I’m a big fan of theater broadcast to cinemas, and tickets tend to cost, where I live, £15 – £18 pounds or so. But the Metropolitan Opera broadcasts are £30, and there’s no way I’d pay that to see an opera in a cinema.
A new initiative, The Opera Platform, is offering a number of operas streamed on the web, and for thirty days following the live streams, for free. Compared to the cost of operas streamed to cinemas, this is clearly a bargain, and my lead those opera houses that do broadcast to cinemas to rethink their strategy.
The Opera Platform will have at least one opera a month, from one of its 15 partners, which includes the Wiener Statsoper, the Festival d’Aix-en-Provence, the Teatro Real Madrid, and the Royal Opera House, Covent Garden. In a partnership with Arte, the Franco-German cultural TV channel, these films will clearly be professionally done.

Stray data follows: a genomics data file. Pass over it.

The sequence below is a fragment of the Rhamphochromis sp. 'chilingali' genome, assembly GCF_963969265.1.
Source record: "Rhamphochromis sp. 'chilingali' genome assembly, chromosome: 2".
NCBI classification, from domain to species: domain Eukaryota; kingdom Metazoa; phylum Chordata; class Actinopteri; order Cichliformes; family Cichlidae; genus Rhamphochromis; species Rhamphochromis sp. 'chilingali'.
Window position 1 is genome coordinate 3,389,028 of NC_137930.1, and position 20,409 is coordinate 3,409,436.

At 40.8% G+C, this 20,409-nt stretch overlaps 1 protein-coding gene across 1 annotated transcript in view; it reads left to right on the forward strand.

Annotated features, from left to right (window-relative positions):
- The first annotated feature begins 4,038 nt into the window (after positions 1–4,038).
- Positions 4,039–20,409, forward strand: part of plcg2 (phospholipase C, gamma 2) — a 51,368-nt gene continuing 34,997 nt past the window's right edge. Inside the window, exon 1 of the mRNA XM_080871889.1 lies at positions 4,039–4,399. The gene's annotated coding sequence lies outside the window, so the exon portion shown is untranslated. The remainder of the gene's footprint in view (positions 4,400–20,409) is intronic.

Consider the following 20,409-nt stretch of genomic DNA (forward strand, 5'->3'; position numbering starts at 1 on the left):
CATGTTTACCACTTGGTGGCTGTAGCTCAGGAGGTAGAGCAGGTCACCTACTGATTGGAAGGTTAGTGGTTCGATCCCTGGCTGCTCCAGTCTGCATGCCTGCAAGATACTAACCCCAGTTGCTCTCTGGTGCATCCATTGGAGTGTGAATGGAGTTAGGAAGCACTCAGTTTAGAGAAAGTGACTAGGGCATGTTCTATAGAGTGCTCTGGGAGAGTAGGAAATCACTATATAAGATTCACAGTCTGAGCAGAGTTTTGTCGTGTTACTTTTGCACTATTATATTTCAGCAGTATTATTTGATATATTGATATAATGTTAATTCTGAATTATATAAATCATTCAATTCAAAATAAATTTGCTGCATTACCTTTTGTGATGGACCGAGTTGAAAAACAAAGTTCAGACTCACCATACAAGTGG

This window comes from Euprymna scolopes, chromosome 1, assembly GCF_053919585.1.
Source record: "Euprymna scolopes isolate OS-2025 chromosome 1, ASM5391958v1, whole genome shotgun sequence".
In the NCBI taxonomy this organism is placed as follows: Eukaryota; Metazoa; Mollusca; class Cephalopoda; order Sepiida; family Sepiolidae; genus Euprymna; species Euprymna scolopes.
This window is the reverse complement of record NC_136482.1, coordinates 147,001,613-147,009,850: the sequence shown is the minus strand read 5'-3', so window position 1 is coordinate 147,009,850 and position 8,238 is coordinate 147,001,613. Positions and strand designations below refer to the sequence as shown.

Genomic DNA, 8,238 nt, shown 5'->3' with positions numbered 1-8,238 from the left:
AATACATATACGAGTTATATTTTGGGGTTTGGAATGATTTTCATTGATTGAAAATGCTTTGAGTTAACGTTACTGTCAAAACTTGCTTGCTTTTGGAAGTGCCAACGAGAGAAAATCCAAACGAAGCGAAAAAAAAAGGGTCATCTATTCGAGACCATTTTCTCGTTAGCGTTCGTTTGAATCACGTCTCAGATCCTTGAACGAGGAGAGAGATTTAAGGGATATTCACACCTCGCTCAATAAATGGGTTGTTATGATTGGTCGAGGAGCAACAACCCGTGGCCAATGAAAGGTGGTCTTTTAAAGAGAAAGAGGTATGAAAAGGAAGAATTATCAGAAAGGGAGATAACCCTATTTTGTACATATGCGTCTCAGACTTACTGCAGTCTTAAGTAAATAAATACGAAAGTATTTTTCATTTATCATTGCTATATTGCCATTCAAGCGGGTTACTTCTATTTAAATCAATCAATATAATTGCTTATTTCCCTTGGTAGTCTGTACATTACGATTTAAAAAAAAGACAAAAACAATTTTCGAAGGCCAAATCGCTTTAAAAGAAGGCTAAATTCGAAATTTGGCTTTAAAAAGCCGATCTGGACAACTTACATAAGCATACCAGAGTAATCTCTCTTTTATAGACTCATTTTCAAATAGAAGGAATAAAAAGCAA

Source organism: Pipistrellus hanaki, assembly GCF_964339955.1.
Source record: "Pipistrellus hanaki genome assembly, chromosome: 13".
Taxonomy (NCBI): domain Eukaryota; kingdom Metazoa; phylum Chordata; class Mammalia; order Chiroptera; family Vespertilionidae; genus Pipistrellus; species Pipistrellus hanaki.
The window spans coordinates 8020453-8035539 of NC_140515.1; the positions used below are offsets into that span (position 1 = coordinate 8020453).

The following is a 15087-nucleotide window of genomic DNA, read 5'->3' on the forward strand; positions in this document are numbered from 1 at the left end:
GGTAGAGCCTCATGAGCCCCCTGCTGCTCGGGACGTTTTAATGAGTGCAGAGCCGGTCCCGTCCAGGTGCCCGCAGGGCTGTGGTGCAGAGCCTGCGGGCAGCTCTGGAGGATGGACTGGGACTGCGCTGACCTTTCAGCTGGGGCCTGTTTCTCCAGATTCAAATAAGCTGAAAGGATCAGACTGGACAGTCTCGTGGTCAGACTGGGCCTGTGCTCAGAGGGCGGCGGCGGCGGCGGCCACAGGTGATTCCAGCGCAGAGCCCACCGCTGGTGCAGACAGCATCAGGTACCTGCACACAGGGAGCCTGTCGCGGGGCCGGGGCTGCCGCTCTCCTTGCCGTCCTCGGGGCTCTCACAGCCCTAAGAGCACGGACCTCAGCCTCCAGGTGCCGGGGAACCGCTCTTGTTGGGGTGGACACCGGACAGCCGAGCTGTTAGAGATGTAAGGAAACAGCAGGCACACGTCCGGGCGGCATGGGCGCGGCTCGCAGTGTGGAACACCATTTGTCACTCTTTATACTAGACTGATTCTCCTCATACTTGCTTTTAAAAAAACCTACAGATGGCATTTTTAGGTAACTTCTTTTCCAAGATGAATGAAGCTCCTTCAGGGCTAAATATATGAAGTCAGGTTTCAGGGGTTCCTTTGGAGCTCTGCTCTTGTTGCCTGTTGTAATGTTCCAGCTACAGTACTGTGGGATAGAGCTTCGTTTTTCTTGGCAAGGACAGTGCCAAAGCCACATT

This is an excellent initiative, funded by the European Union, bringing opera into homes. Instead of paying the elitist price of operas broadcast to cinemas, anyone can see these for free, in the comfort of their home.
The first operas to be shown are Sibelius’ Kullervo, Wagner’s Götterdämmerung, Maskats’ Valentina, Syzmanoski’s Król Roger, and Verdi’s La Traviata. It’s fair to say that this covers a broad spectrum, and there’s something for every type of opera fan. You can already watch La Traviata, directed by David McVicar, which was broadcast on May 8 from the Teatro Real Madrid.
While you’re at it, you might want to check out Arte’s concert collection, which offers films of operas and concerts, including a half-dozen concerts filmed at the new Philharmonie de Paris.